Verner Panton (1926-98), famous for his use of bright, primary colors and new materials, is one of the best-known modernist designers. Through his inventive spirit, Panton ushered the modernist world out of the mid-century modern era and into the Pop era. In examining his life and unique assent to fame, it is clear there are a few things designers today can learn from him. Therefore, we have outlined four takeaways you can gather from this inventive originator.
1.) When creating a piece of art or furniture, think about how the piece will work in a holistic sense.
Panton believed in using Gesamtkunstwerk when designing. Gesamtkunstwerk means a “total work of art” and is understood as the synthesis of all artistic expression. This means when Panton created a piece of art, a chair, or even a lamp – he thought about how it would incorporate into a space as a whole. A perfect example of his genius for doing this was the Visiona II exhibition that he designed in 1970. The Visiona II was the excursion boat he produced for the Bayer showroom during the Cologne furniture fair. With its psychedelic feeling and incredible details, the Visiona II perfectly showcased the fact that Panton was simultaneously detail-oriented and holistic.
So whatever you are designing, make sure you view the piece in the context of the larger design. If you are designing a room, how does it relate to the rest of the house? If you are designing a home, how does it relate to the rest of the neighborhood? To borrow from another genius, Eero Saarinen, “Always design a thing by considering it in its next larger context – a chair in a room, a room in a house, a house in an environment, an environment in a city plan.”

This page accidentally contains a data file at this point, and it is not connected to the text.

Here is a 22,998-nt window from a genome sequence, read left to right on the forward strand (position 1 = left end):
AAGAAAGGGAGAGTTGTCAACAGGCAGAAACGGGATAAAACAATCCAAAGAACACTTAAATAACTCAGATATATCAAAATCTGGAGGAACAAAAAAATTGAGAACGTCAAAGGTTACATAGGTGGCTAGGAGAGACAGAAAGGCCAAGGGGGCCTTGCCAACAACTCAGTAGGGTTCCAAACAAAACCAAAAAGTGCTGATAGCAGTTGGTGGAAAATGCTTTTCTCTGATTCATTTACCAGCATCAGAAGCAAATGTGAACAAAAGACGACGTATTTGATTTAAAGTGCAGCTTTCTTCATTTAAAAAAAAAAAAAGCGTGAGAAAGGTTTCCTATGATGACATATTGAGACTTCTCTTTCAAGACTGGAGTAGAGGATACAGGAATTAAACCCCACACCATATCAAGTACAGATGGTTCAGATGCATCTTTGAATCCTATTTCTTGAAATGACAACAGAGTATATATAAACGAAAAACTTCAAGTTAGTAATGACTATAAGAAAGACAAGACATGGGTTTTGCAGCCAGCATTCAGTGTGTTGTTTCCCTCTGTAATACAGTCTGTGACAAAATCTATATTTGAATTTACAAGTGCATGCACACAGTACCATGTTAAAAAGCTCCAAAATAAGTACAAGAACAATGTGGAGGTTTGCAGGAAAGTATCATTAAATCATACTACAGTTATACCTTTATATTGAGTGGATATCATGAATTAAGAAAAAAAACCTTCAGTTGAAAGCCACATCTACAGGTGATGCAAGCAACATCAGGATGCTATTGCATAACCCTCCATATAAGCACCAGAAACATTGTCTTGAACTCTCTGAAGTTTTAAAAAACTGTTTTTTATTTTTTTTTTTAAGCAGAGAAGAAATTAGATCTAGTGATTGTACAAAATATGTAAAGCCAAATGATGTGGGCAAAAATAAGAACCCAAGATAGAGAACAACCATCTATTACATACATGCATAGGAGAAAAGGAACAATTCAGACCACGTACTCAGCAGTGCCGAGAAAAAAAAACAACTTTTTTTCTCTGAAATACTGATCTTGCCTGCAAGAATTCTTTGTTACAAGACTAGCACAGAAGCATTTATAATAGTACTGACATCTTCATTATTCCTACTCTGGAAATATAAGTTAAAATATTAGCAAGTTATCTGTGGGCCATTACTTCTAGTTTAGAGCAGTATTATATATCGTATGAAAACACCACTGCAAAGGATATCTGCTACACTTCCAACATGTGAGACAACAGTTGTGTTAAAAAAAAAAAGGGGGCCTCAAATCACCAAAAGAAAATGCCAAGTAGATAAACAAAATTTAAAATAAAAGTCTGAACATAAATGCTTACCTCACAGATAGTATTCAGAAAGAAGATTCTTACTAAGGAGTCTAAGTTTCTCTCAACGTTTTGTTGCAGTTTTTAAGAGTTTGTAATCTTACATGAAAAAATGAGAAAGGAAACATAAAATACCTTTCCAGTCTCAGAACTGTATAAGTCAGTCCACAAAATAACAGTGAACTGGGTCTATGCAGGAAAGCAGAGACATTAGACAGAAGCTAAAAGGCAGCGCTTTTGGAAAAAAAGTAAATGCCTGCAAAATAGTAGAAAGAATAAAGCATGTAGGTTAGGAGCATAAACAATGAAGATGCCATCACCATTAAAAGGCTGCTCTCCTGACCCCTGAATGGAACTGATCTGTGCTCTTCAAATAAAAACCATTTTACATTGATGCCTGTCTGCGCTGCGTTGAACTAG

The above is a perfect example of Gesamtkunstwerk.
2.) Play with new materials.
Panton was always experimenting with new materials. At the time Panton was designing, plastics were only a few decades old, had loads of unknown potential and Panton was one of a few designers who were not afraid to experiment with this new material in hopes of unlocking its true potential. Over a half-century after Panton created the Panton Chair for Vitra, there are still new materials discovered or designed every year, so whether it is a new material entirely or a known material that is rarely used in design, consider experimenting with new or different materials.
3.) Don’t be afraid to use color.
At the beginning of Panton’s career, the most popular designers in Panton’s native land of Denmark were Finn Juhl and Hans J. Wegner who were famous for their use of organics and neutrals. Even so, Panton went against the grain and embraced his love for bright, primary colors. Through experimentation and invention, he eventually found the right material for vibrant colors in plastics. Though neutrals are having another big moment in interior design, take a lesson from Panton and incorporate color into your designs.
The Panton Chair is the perfect example of how Panton embraced the use of color in design.
4.) Learn from other designers, but stick to your instinct.
Panton worked with Arne Jacobson to create the well-recognized Ant Chair in 1952. However, despite the success of the Ant Chair, Panton soon set out to design his now infamous creations such as the “S” or Panton chair (which he originally designed using some of the technics he learned from Jacobson), Cone chair, and Moon Pendant. Panton tended to differ from Jacobson in many ways, including, but not limited to, Jacobson’s tendency to use muted colors. Panton was always drawn to bright colors, and he had an incredible instinct for how to use those colors well. By going with his instinct, Panton became one of the defining designers of the Pop era. Therefore the big takeaway for designers is to learn from others, but always stick to your own aesthetic and instinct.